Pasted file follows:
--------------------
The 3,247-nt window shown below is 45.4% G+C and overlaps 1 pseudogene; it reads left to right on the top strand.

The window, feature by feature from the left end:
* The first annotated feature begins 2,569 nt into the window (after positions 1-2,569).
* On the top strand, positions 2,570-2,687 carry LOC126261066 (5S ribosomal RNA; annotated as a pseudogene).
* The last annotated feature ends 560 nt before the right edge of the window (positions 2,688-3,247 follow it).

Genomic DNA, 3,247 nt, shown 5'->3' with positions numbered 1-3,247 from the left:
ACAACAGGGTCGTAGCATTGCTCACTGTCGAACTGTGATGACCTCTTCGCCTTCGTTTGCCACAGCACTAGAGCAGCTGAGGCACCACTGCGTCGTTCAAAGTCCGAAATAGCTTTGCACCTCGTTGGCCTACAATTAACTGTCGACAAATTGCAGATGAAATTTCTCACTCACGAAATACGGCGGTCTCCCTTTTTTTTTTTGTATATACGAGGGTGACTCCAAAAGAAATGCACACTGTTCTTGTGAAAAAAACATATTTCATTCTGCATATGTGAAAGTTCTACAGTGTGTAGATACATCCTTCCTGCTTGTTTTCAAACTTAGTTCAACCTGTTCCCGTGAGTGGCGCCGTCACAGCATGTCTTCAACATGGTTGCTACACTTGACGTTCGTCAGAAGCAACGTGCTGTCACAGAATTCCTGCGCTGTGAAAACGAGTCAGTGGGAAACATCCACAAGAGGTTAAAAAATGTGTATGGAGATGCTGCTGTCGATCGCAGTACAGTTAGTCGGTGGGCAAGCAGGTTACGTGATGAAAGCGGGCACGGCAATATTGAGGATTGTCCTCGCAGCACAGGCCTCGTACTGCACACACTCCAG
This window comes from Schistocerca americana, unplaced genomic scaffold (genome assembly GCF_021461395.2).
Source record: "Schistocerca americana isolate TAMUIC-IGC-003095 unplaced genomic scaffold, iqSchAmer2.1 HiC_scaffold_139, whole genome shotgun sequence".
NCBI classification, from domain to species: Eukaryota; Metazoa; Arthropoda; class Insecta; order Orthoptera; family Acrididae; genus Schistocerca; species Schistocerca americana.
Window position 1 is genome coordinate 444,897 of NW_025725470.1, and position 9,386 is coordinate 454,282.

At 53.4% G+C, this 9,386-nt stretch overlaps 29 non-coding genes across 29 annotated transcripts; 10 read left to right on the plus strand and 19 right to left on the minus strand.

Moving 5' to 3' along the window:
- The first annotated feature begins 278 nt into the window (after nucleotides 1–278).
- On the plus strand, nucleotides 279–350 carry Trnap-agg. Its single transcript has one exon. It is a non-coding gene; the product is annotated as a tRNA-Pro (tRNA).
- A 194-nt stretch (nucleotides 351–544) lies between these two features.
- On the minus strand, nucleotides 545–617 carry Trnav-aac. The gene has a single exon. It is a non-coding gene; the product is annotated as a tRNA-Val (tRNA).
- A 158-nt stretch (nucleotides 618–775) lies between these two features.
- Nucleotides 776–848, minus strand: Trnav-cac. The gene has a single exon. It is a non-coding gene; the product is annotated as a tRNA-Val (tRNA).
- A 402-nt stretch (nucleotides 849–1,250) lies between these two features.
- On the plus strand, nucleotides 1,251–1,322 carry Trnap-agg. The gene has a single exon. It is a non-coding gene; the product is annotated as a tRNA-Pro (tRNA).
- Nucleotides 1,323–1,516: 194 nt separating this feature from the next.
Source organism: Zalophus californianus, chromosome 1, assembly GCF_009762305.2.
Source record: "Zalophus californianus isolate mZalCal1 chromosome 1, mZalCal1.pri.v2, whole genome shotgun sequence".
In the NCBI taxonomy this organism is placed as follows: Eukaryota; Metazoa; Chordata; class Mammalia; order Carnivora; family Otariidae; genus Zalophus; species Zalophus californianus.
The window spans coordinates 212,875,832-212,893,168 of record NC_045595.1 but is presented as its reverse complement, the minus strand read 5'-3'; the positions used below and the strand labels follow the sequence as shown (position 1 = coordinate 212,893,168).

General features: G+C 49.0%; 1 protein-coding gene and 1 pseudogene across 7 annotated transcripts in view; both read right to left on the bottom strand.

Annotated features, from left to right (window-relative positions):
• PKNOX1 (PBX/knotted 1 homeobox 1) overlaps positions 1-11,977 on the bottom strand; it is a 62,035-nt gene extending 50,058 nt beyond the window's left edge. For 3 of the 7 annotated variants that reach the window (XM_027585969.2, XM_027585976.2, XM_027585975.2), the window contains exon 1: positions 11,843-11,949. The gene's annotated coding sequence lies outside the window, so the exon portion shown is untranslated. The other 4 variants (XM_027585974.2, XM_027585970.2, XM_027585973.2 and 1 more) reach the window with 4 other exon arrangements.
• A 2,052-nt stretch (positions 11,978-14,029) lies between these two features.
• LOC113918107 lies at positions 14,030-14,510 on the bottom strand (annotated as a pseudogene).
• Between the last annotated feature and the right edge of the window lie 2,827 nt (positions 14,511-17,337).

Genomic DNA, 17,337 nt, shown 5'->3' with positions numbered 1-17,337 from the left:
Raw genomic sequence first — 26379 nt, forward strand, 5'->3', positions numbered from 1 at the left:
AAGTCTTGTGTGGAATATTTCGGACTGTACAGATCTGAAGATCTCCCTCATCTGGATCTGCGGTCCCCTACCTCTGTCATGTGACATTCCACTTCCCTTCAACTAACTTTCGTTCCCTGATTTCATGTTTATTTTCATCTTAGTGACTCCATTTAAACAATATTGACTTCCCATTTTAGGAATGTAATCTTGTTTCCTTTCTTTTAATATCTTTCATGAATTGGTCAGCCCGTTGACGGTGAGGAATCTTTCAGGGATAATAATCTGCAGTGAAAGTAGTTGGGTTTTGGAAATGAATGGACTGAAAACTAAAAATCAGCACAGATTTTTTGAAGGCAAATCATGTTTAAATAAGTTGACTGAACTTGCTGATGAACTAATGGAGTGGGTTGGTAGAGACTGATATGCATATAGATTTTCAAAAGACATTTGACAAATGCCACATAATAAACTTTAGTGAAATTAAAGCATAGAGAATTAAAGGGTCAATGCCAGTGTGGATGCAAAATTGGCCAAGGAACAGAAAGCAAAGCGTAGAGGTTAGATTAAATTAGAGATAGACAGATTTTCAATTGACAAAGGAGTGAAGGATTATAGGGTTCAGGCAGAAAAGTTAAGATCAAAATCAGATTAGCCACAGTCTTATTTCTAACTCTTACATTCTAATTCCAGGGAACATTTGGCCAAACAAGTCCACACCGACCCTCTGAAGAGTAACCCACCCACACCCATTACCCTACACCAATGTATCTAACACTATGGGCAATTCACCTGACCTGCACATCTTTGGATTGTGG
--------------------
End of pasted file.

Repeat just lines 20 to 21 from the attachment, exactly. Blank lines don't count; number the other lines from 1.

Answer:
- A 402-nt stretch (nucleotides 849–1,250) lies between these two features.
- On the plus strand, nucleotides 1,251–1,322 carry Trnap-agg. The gene has a single exon. It is a non-coding gene; the product is annotated as a tRNA-Pro (tRNA).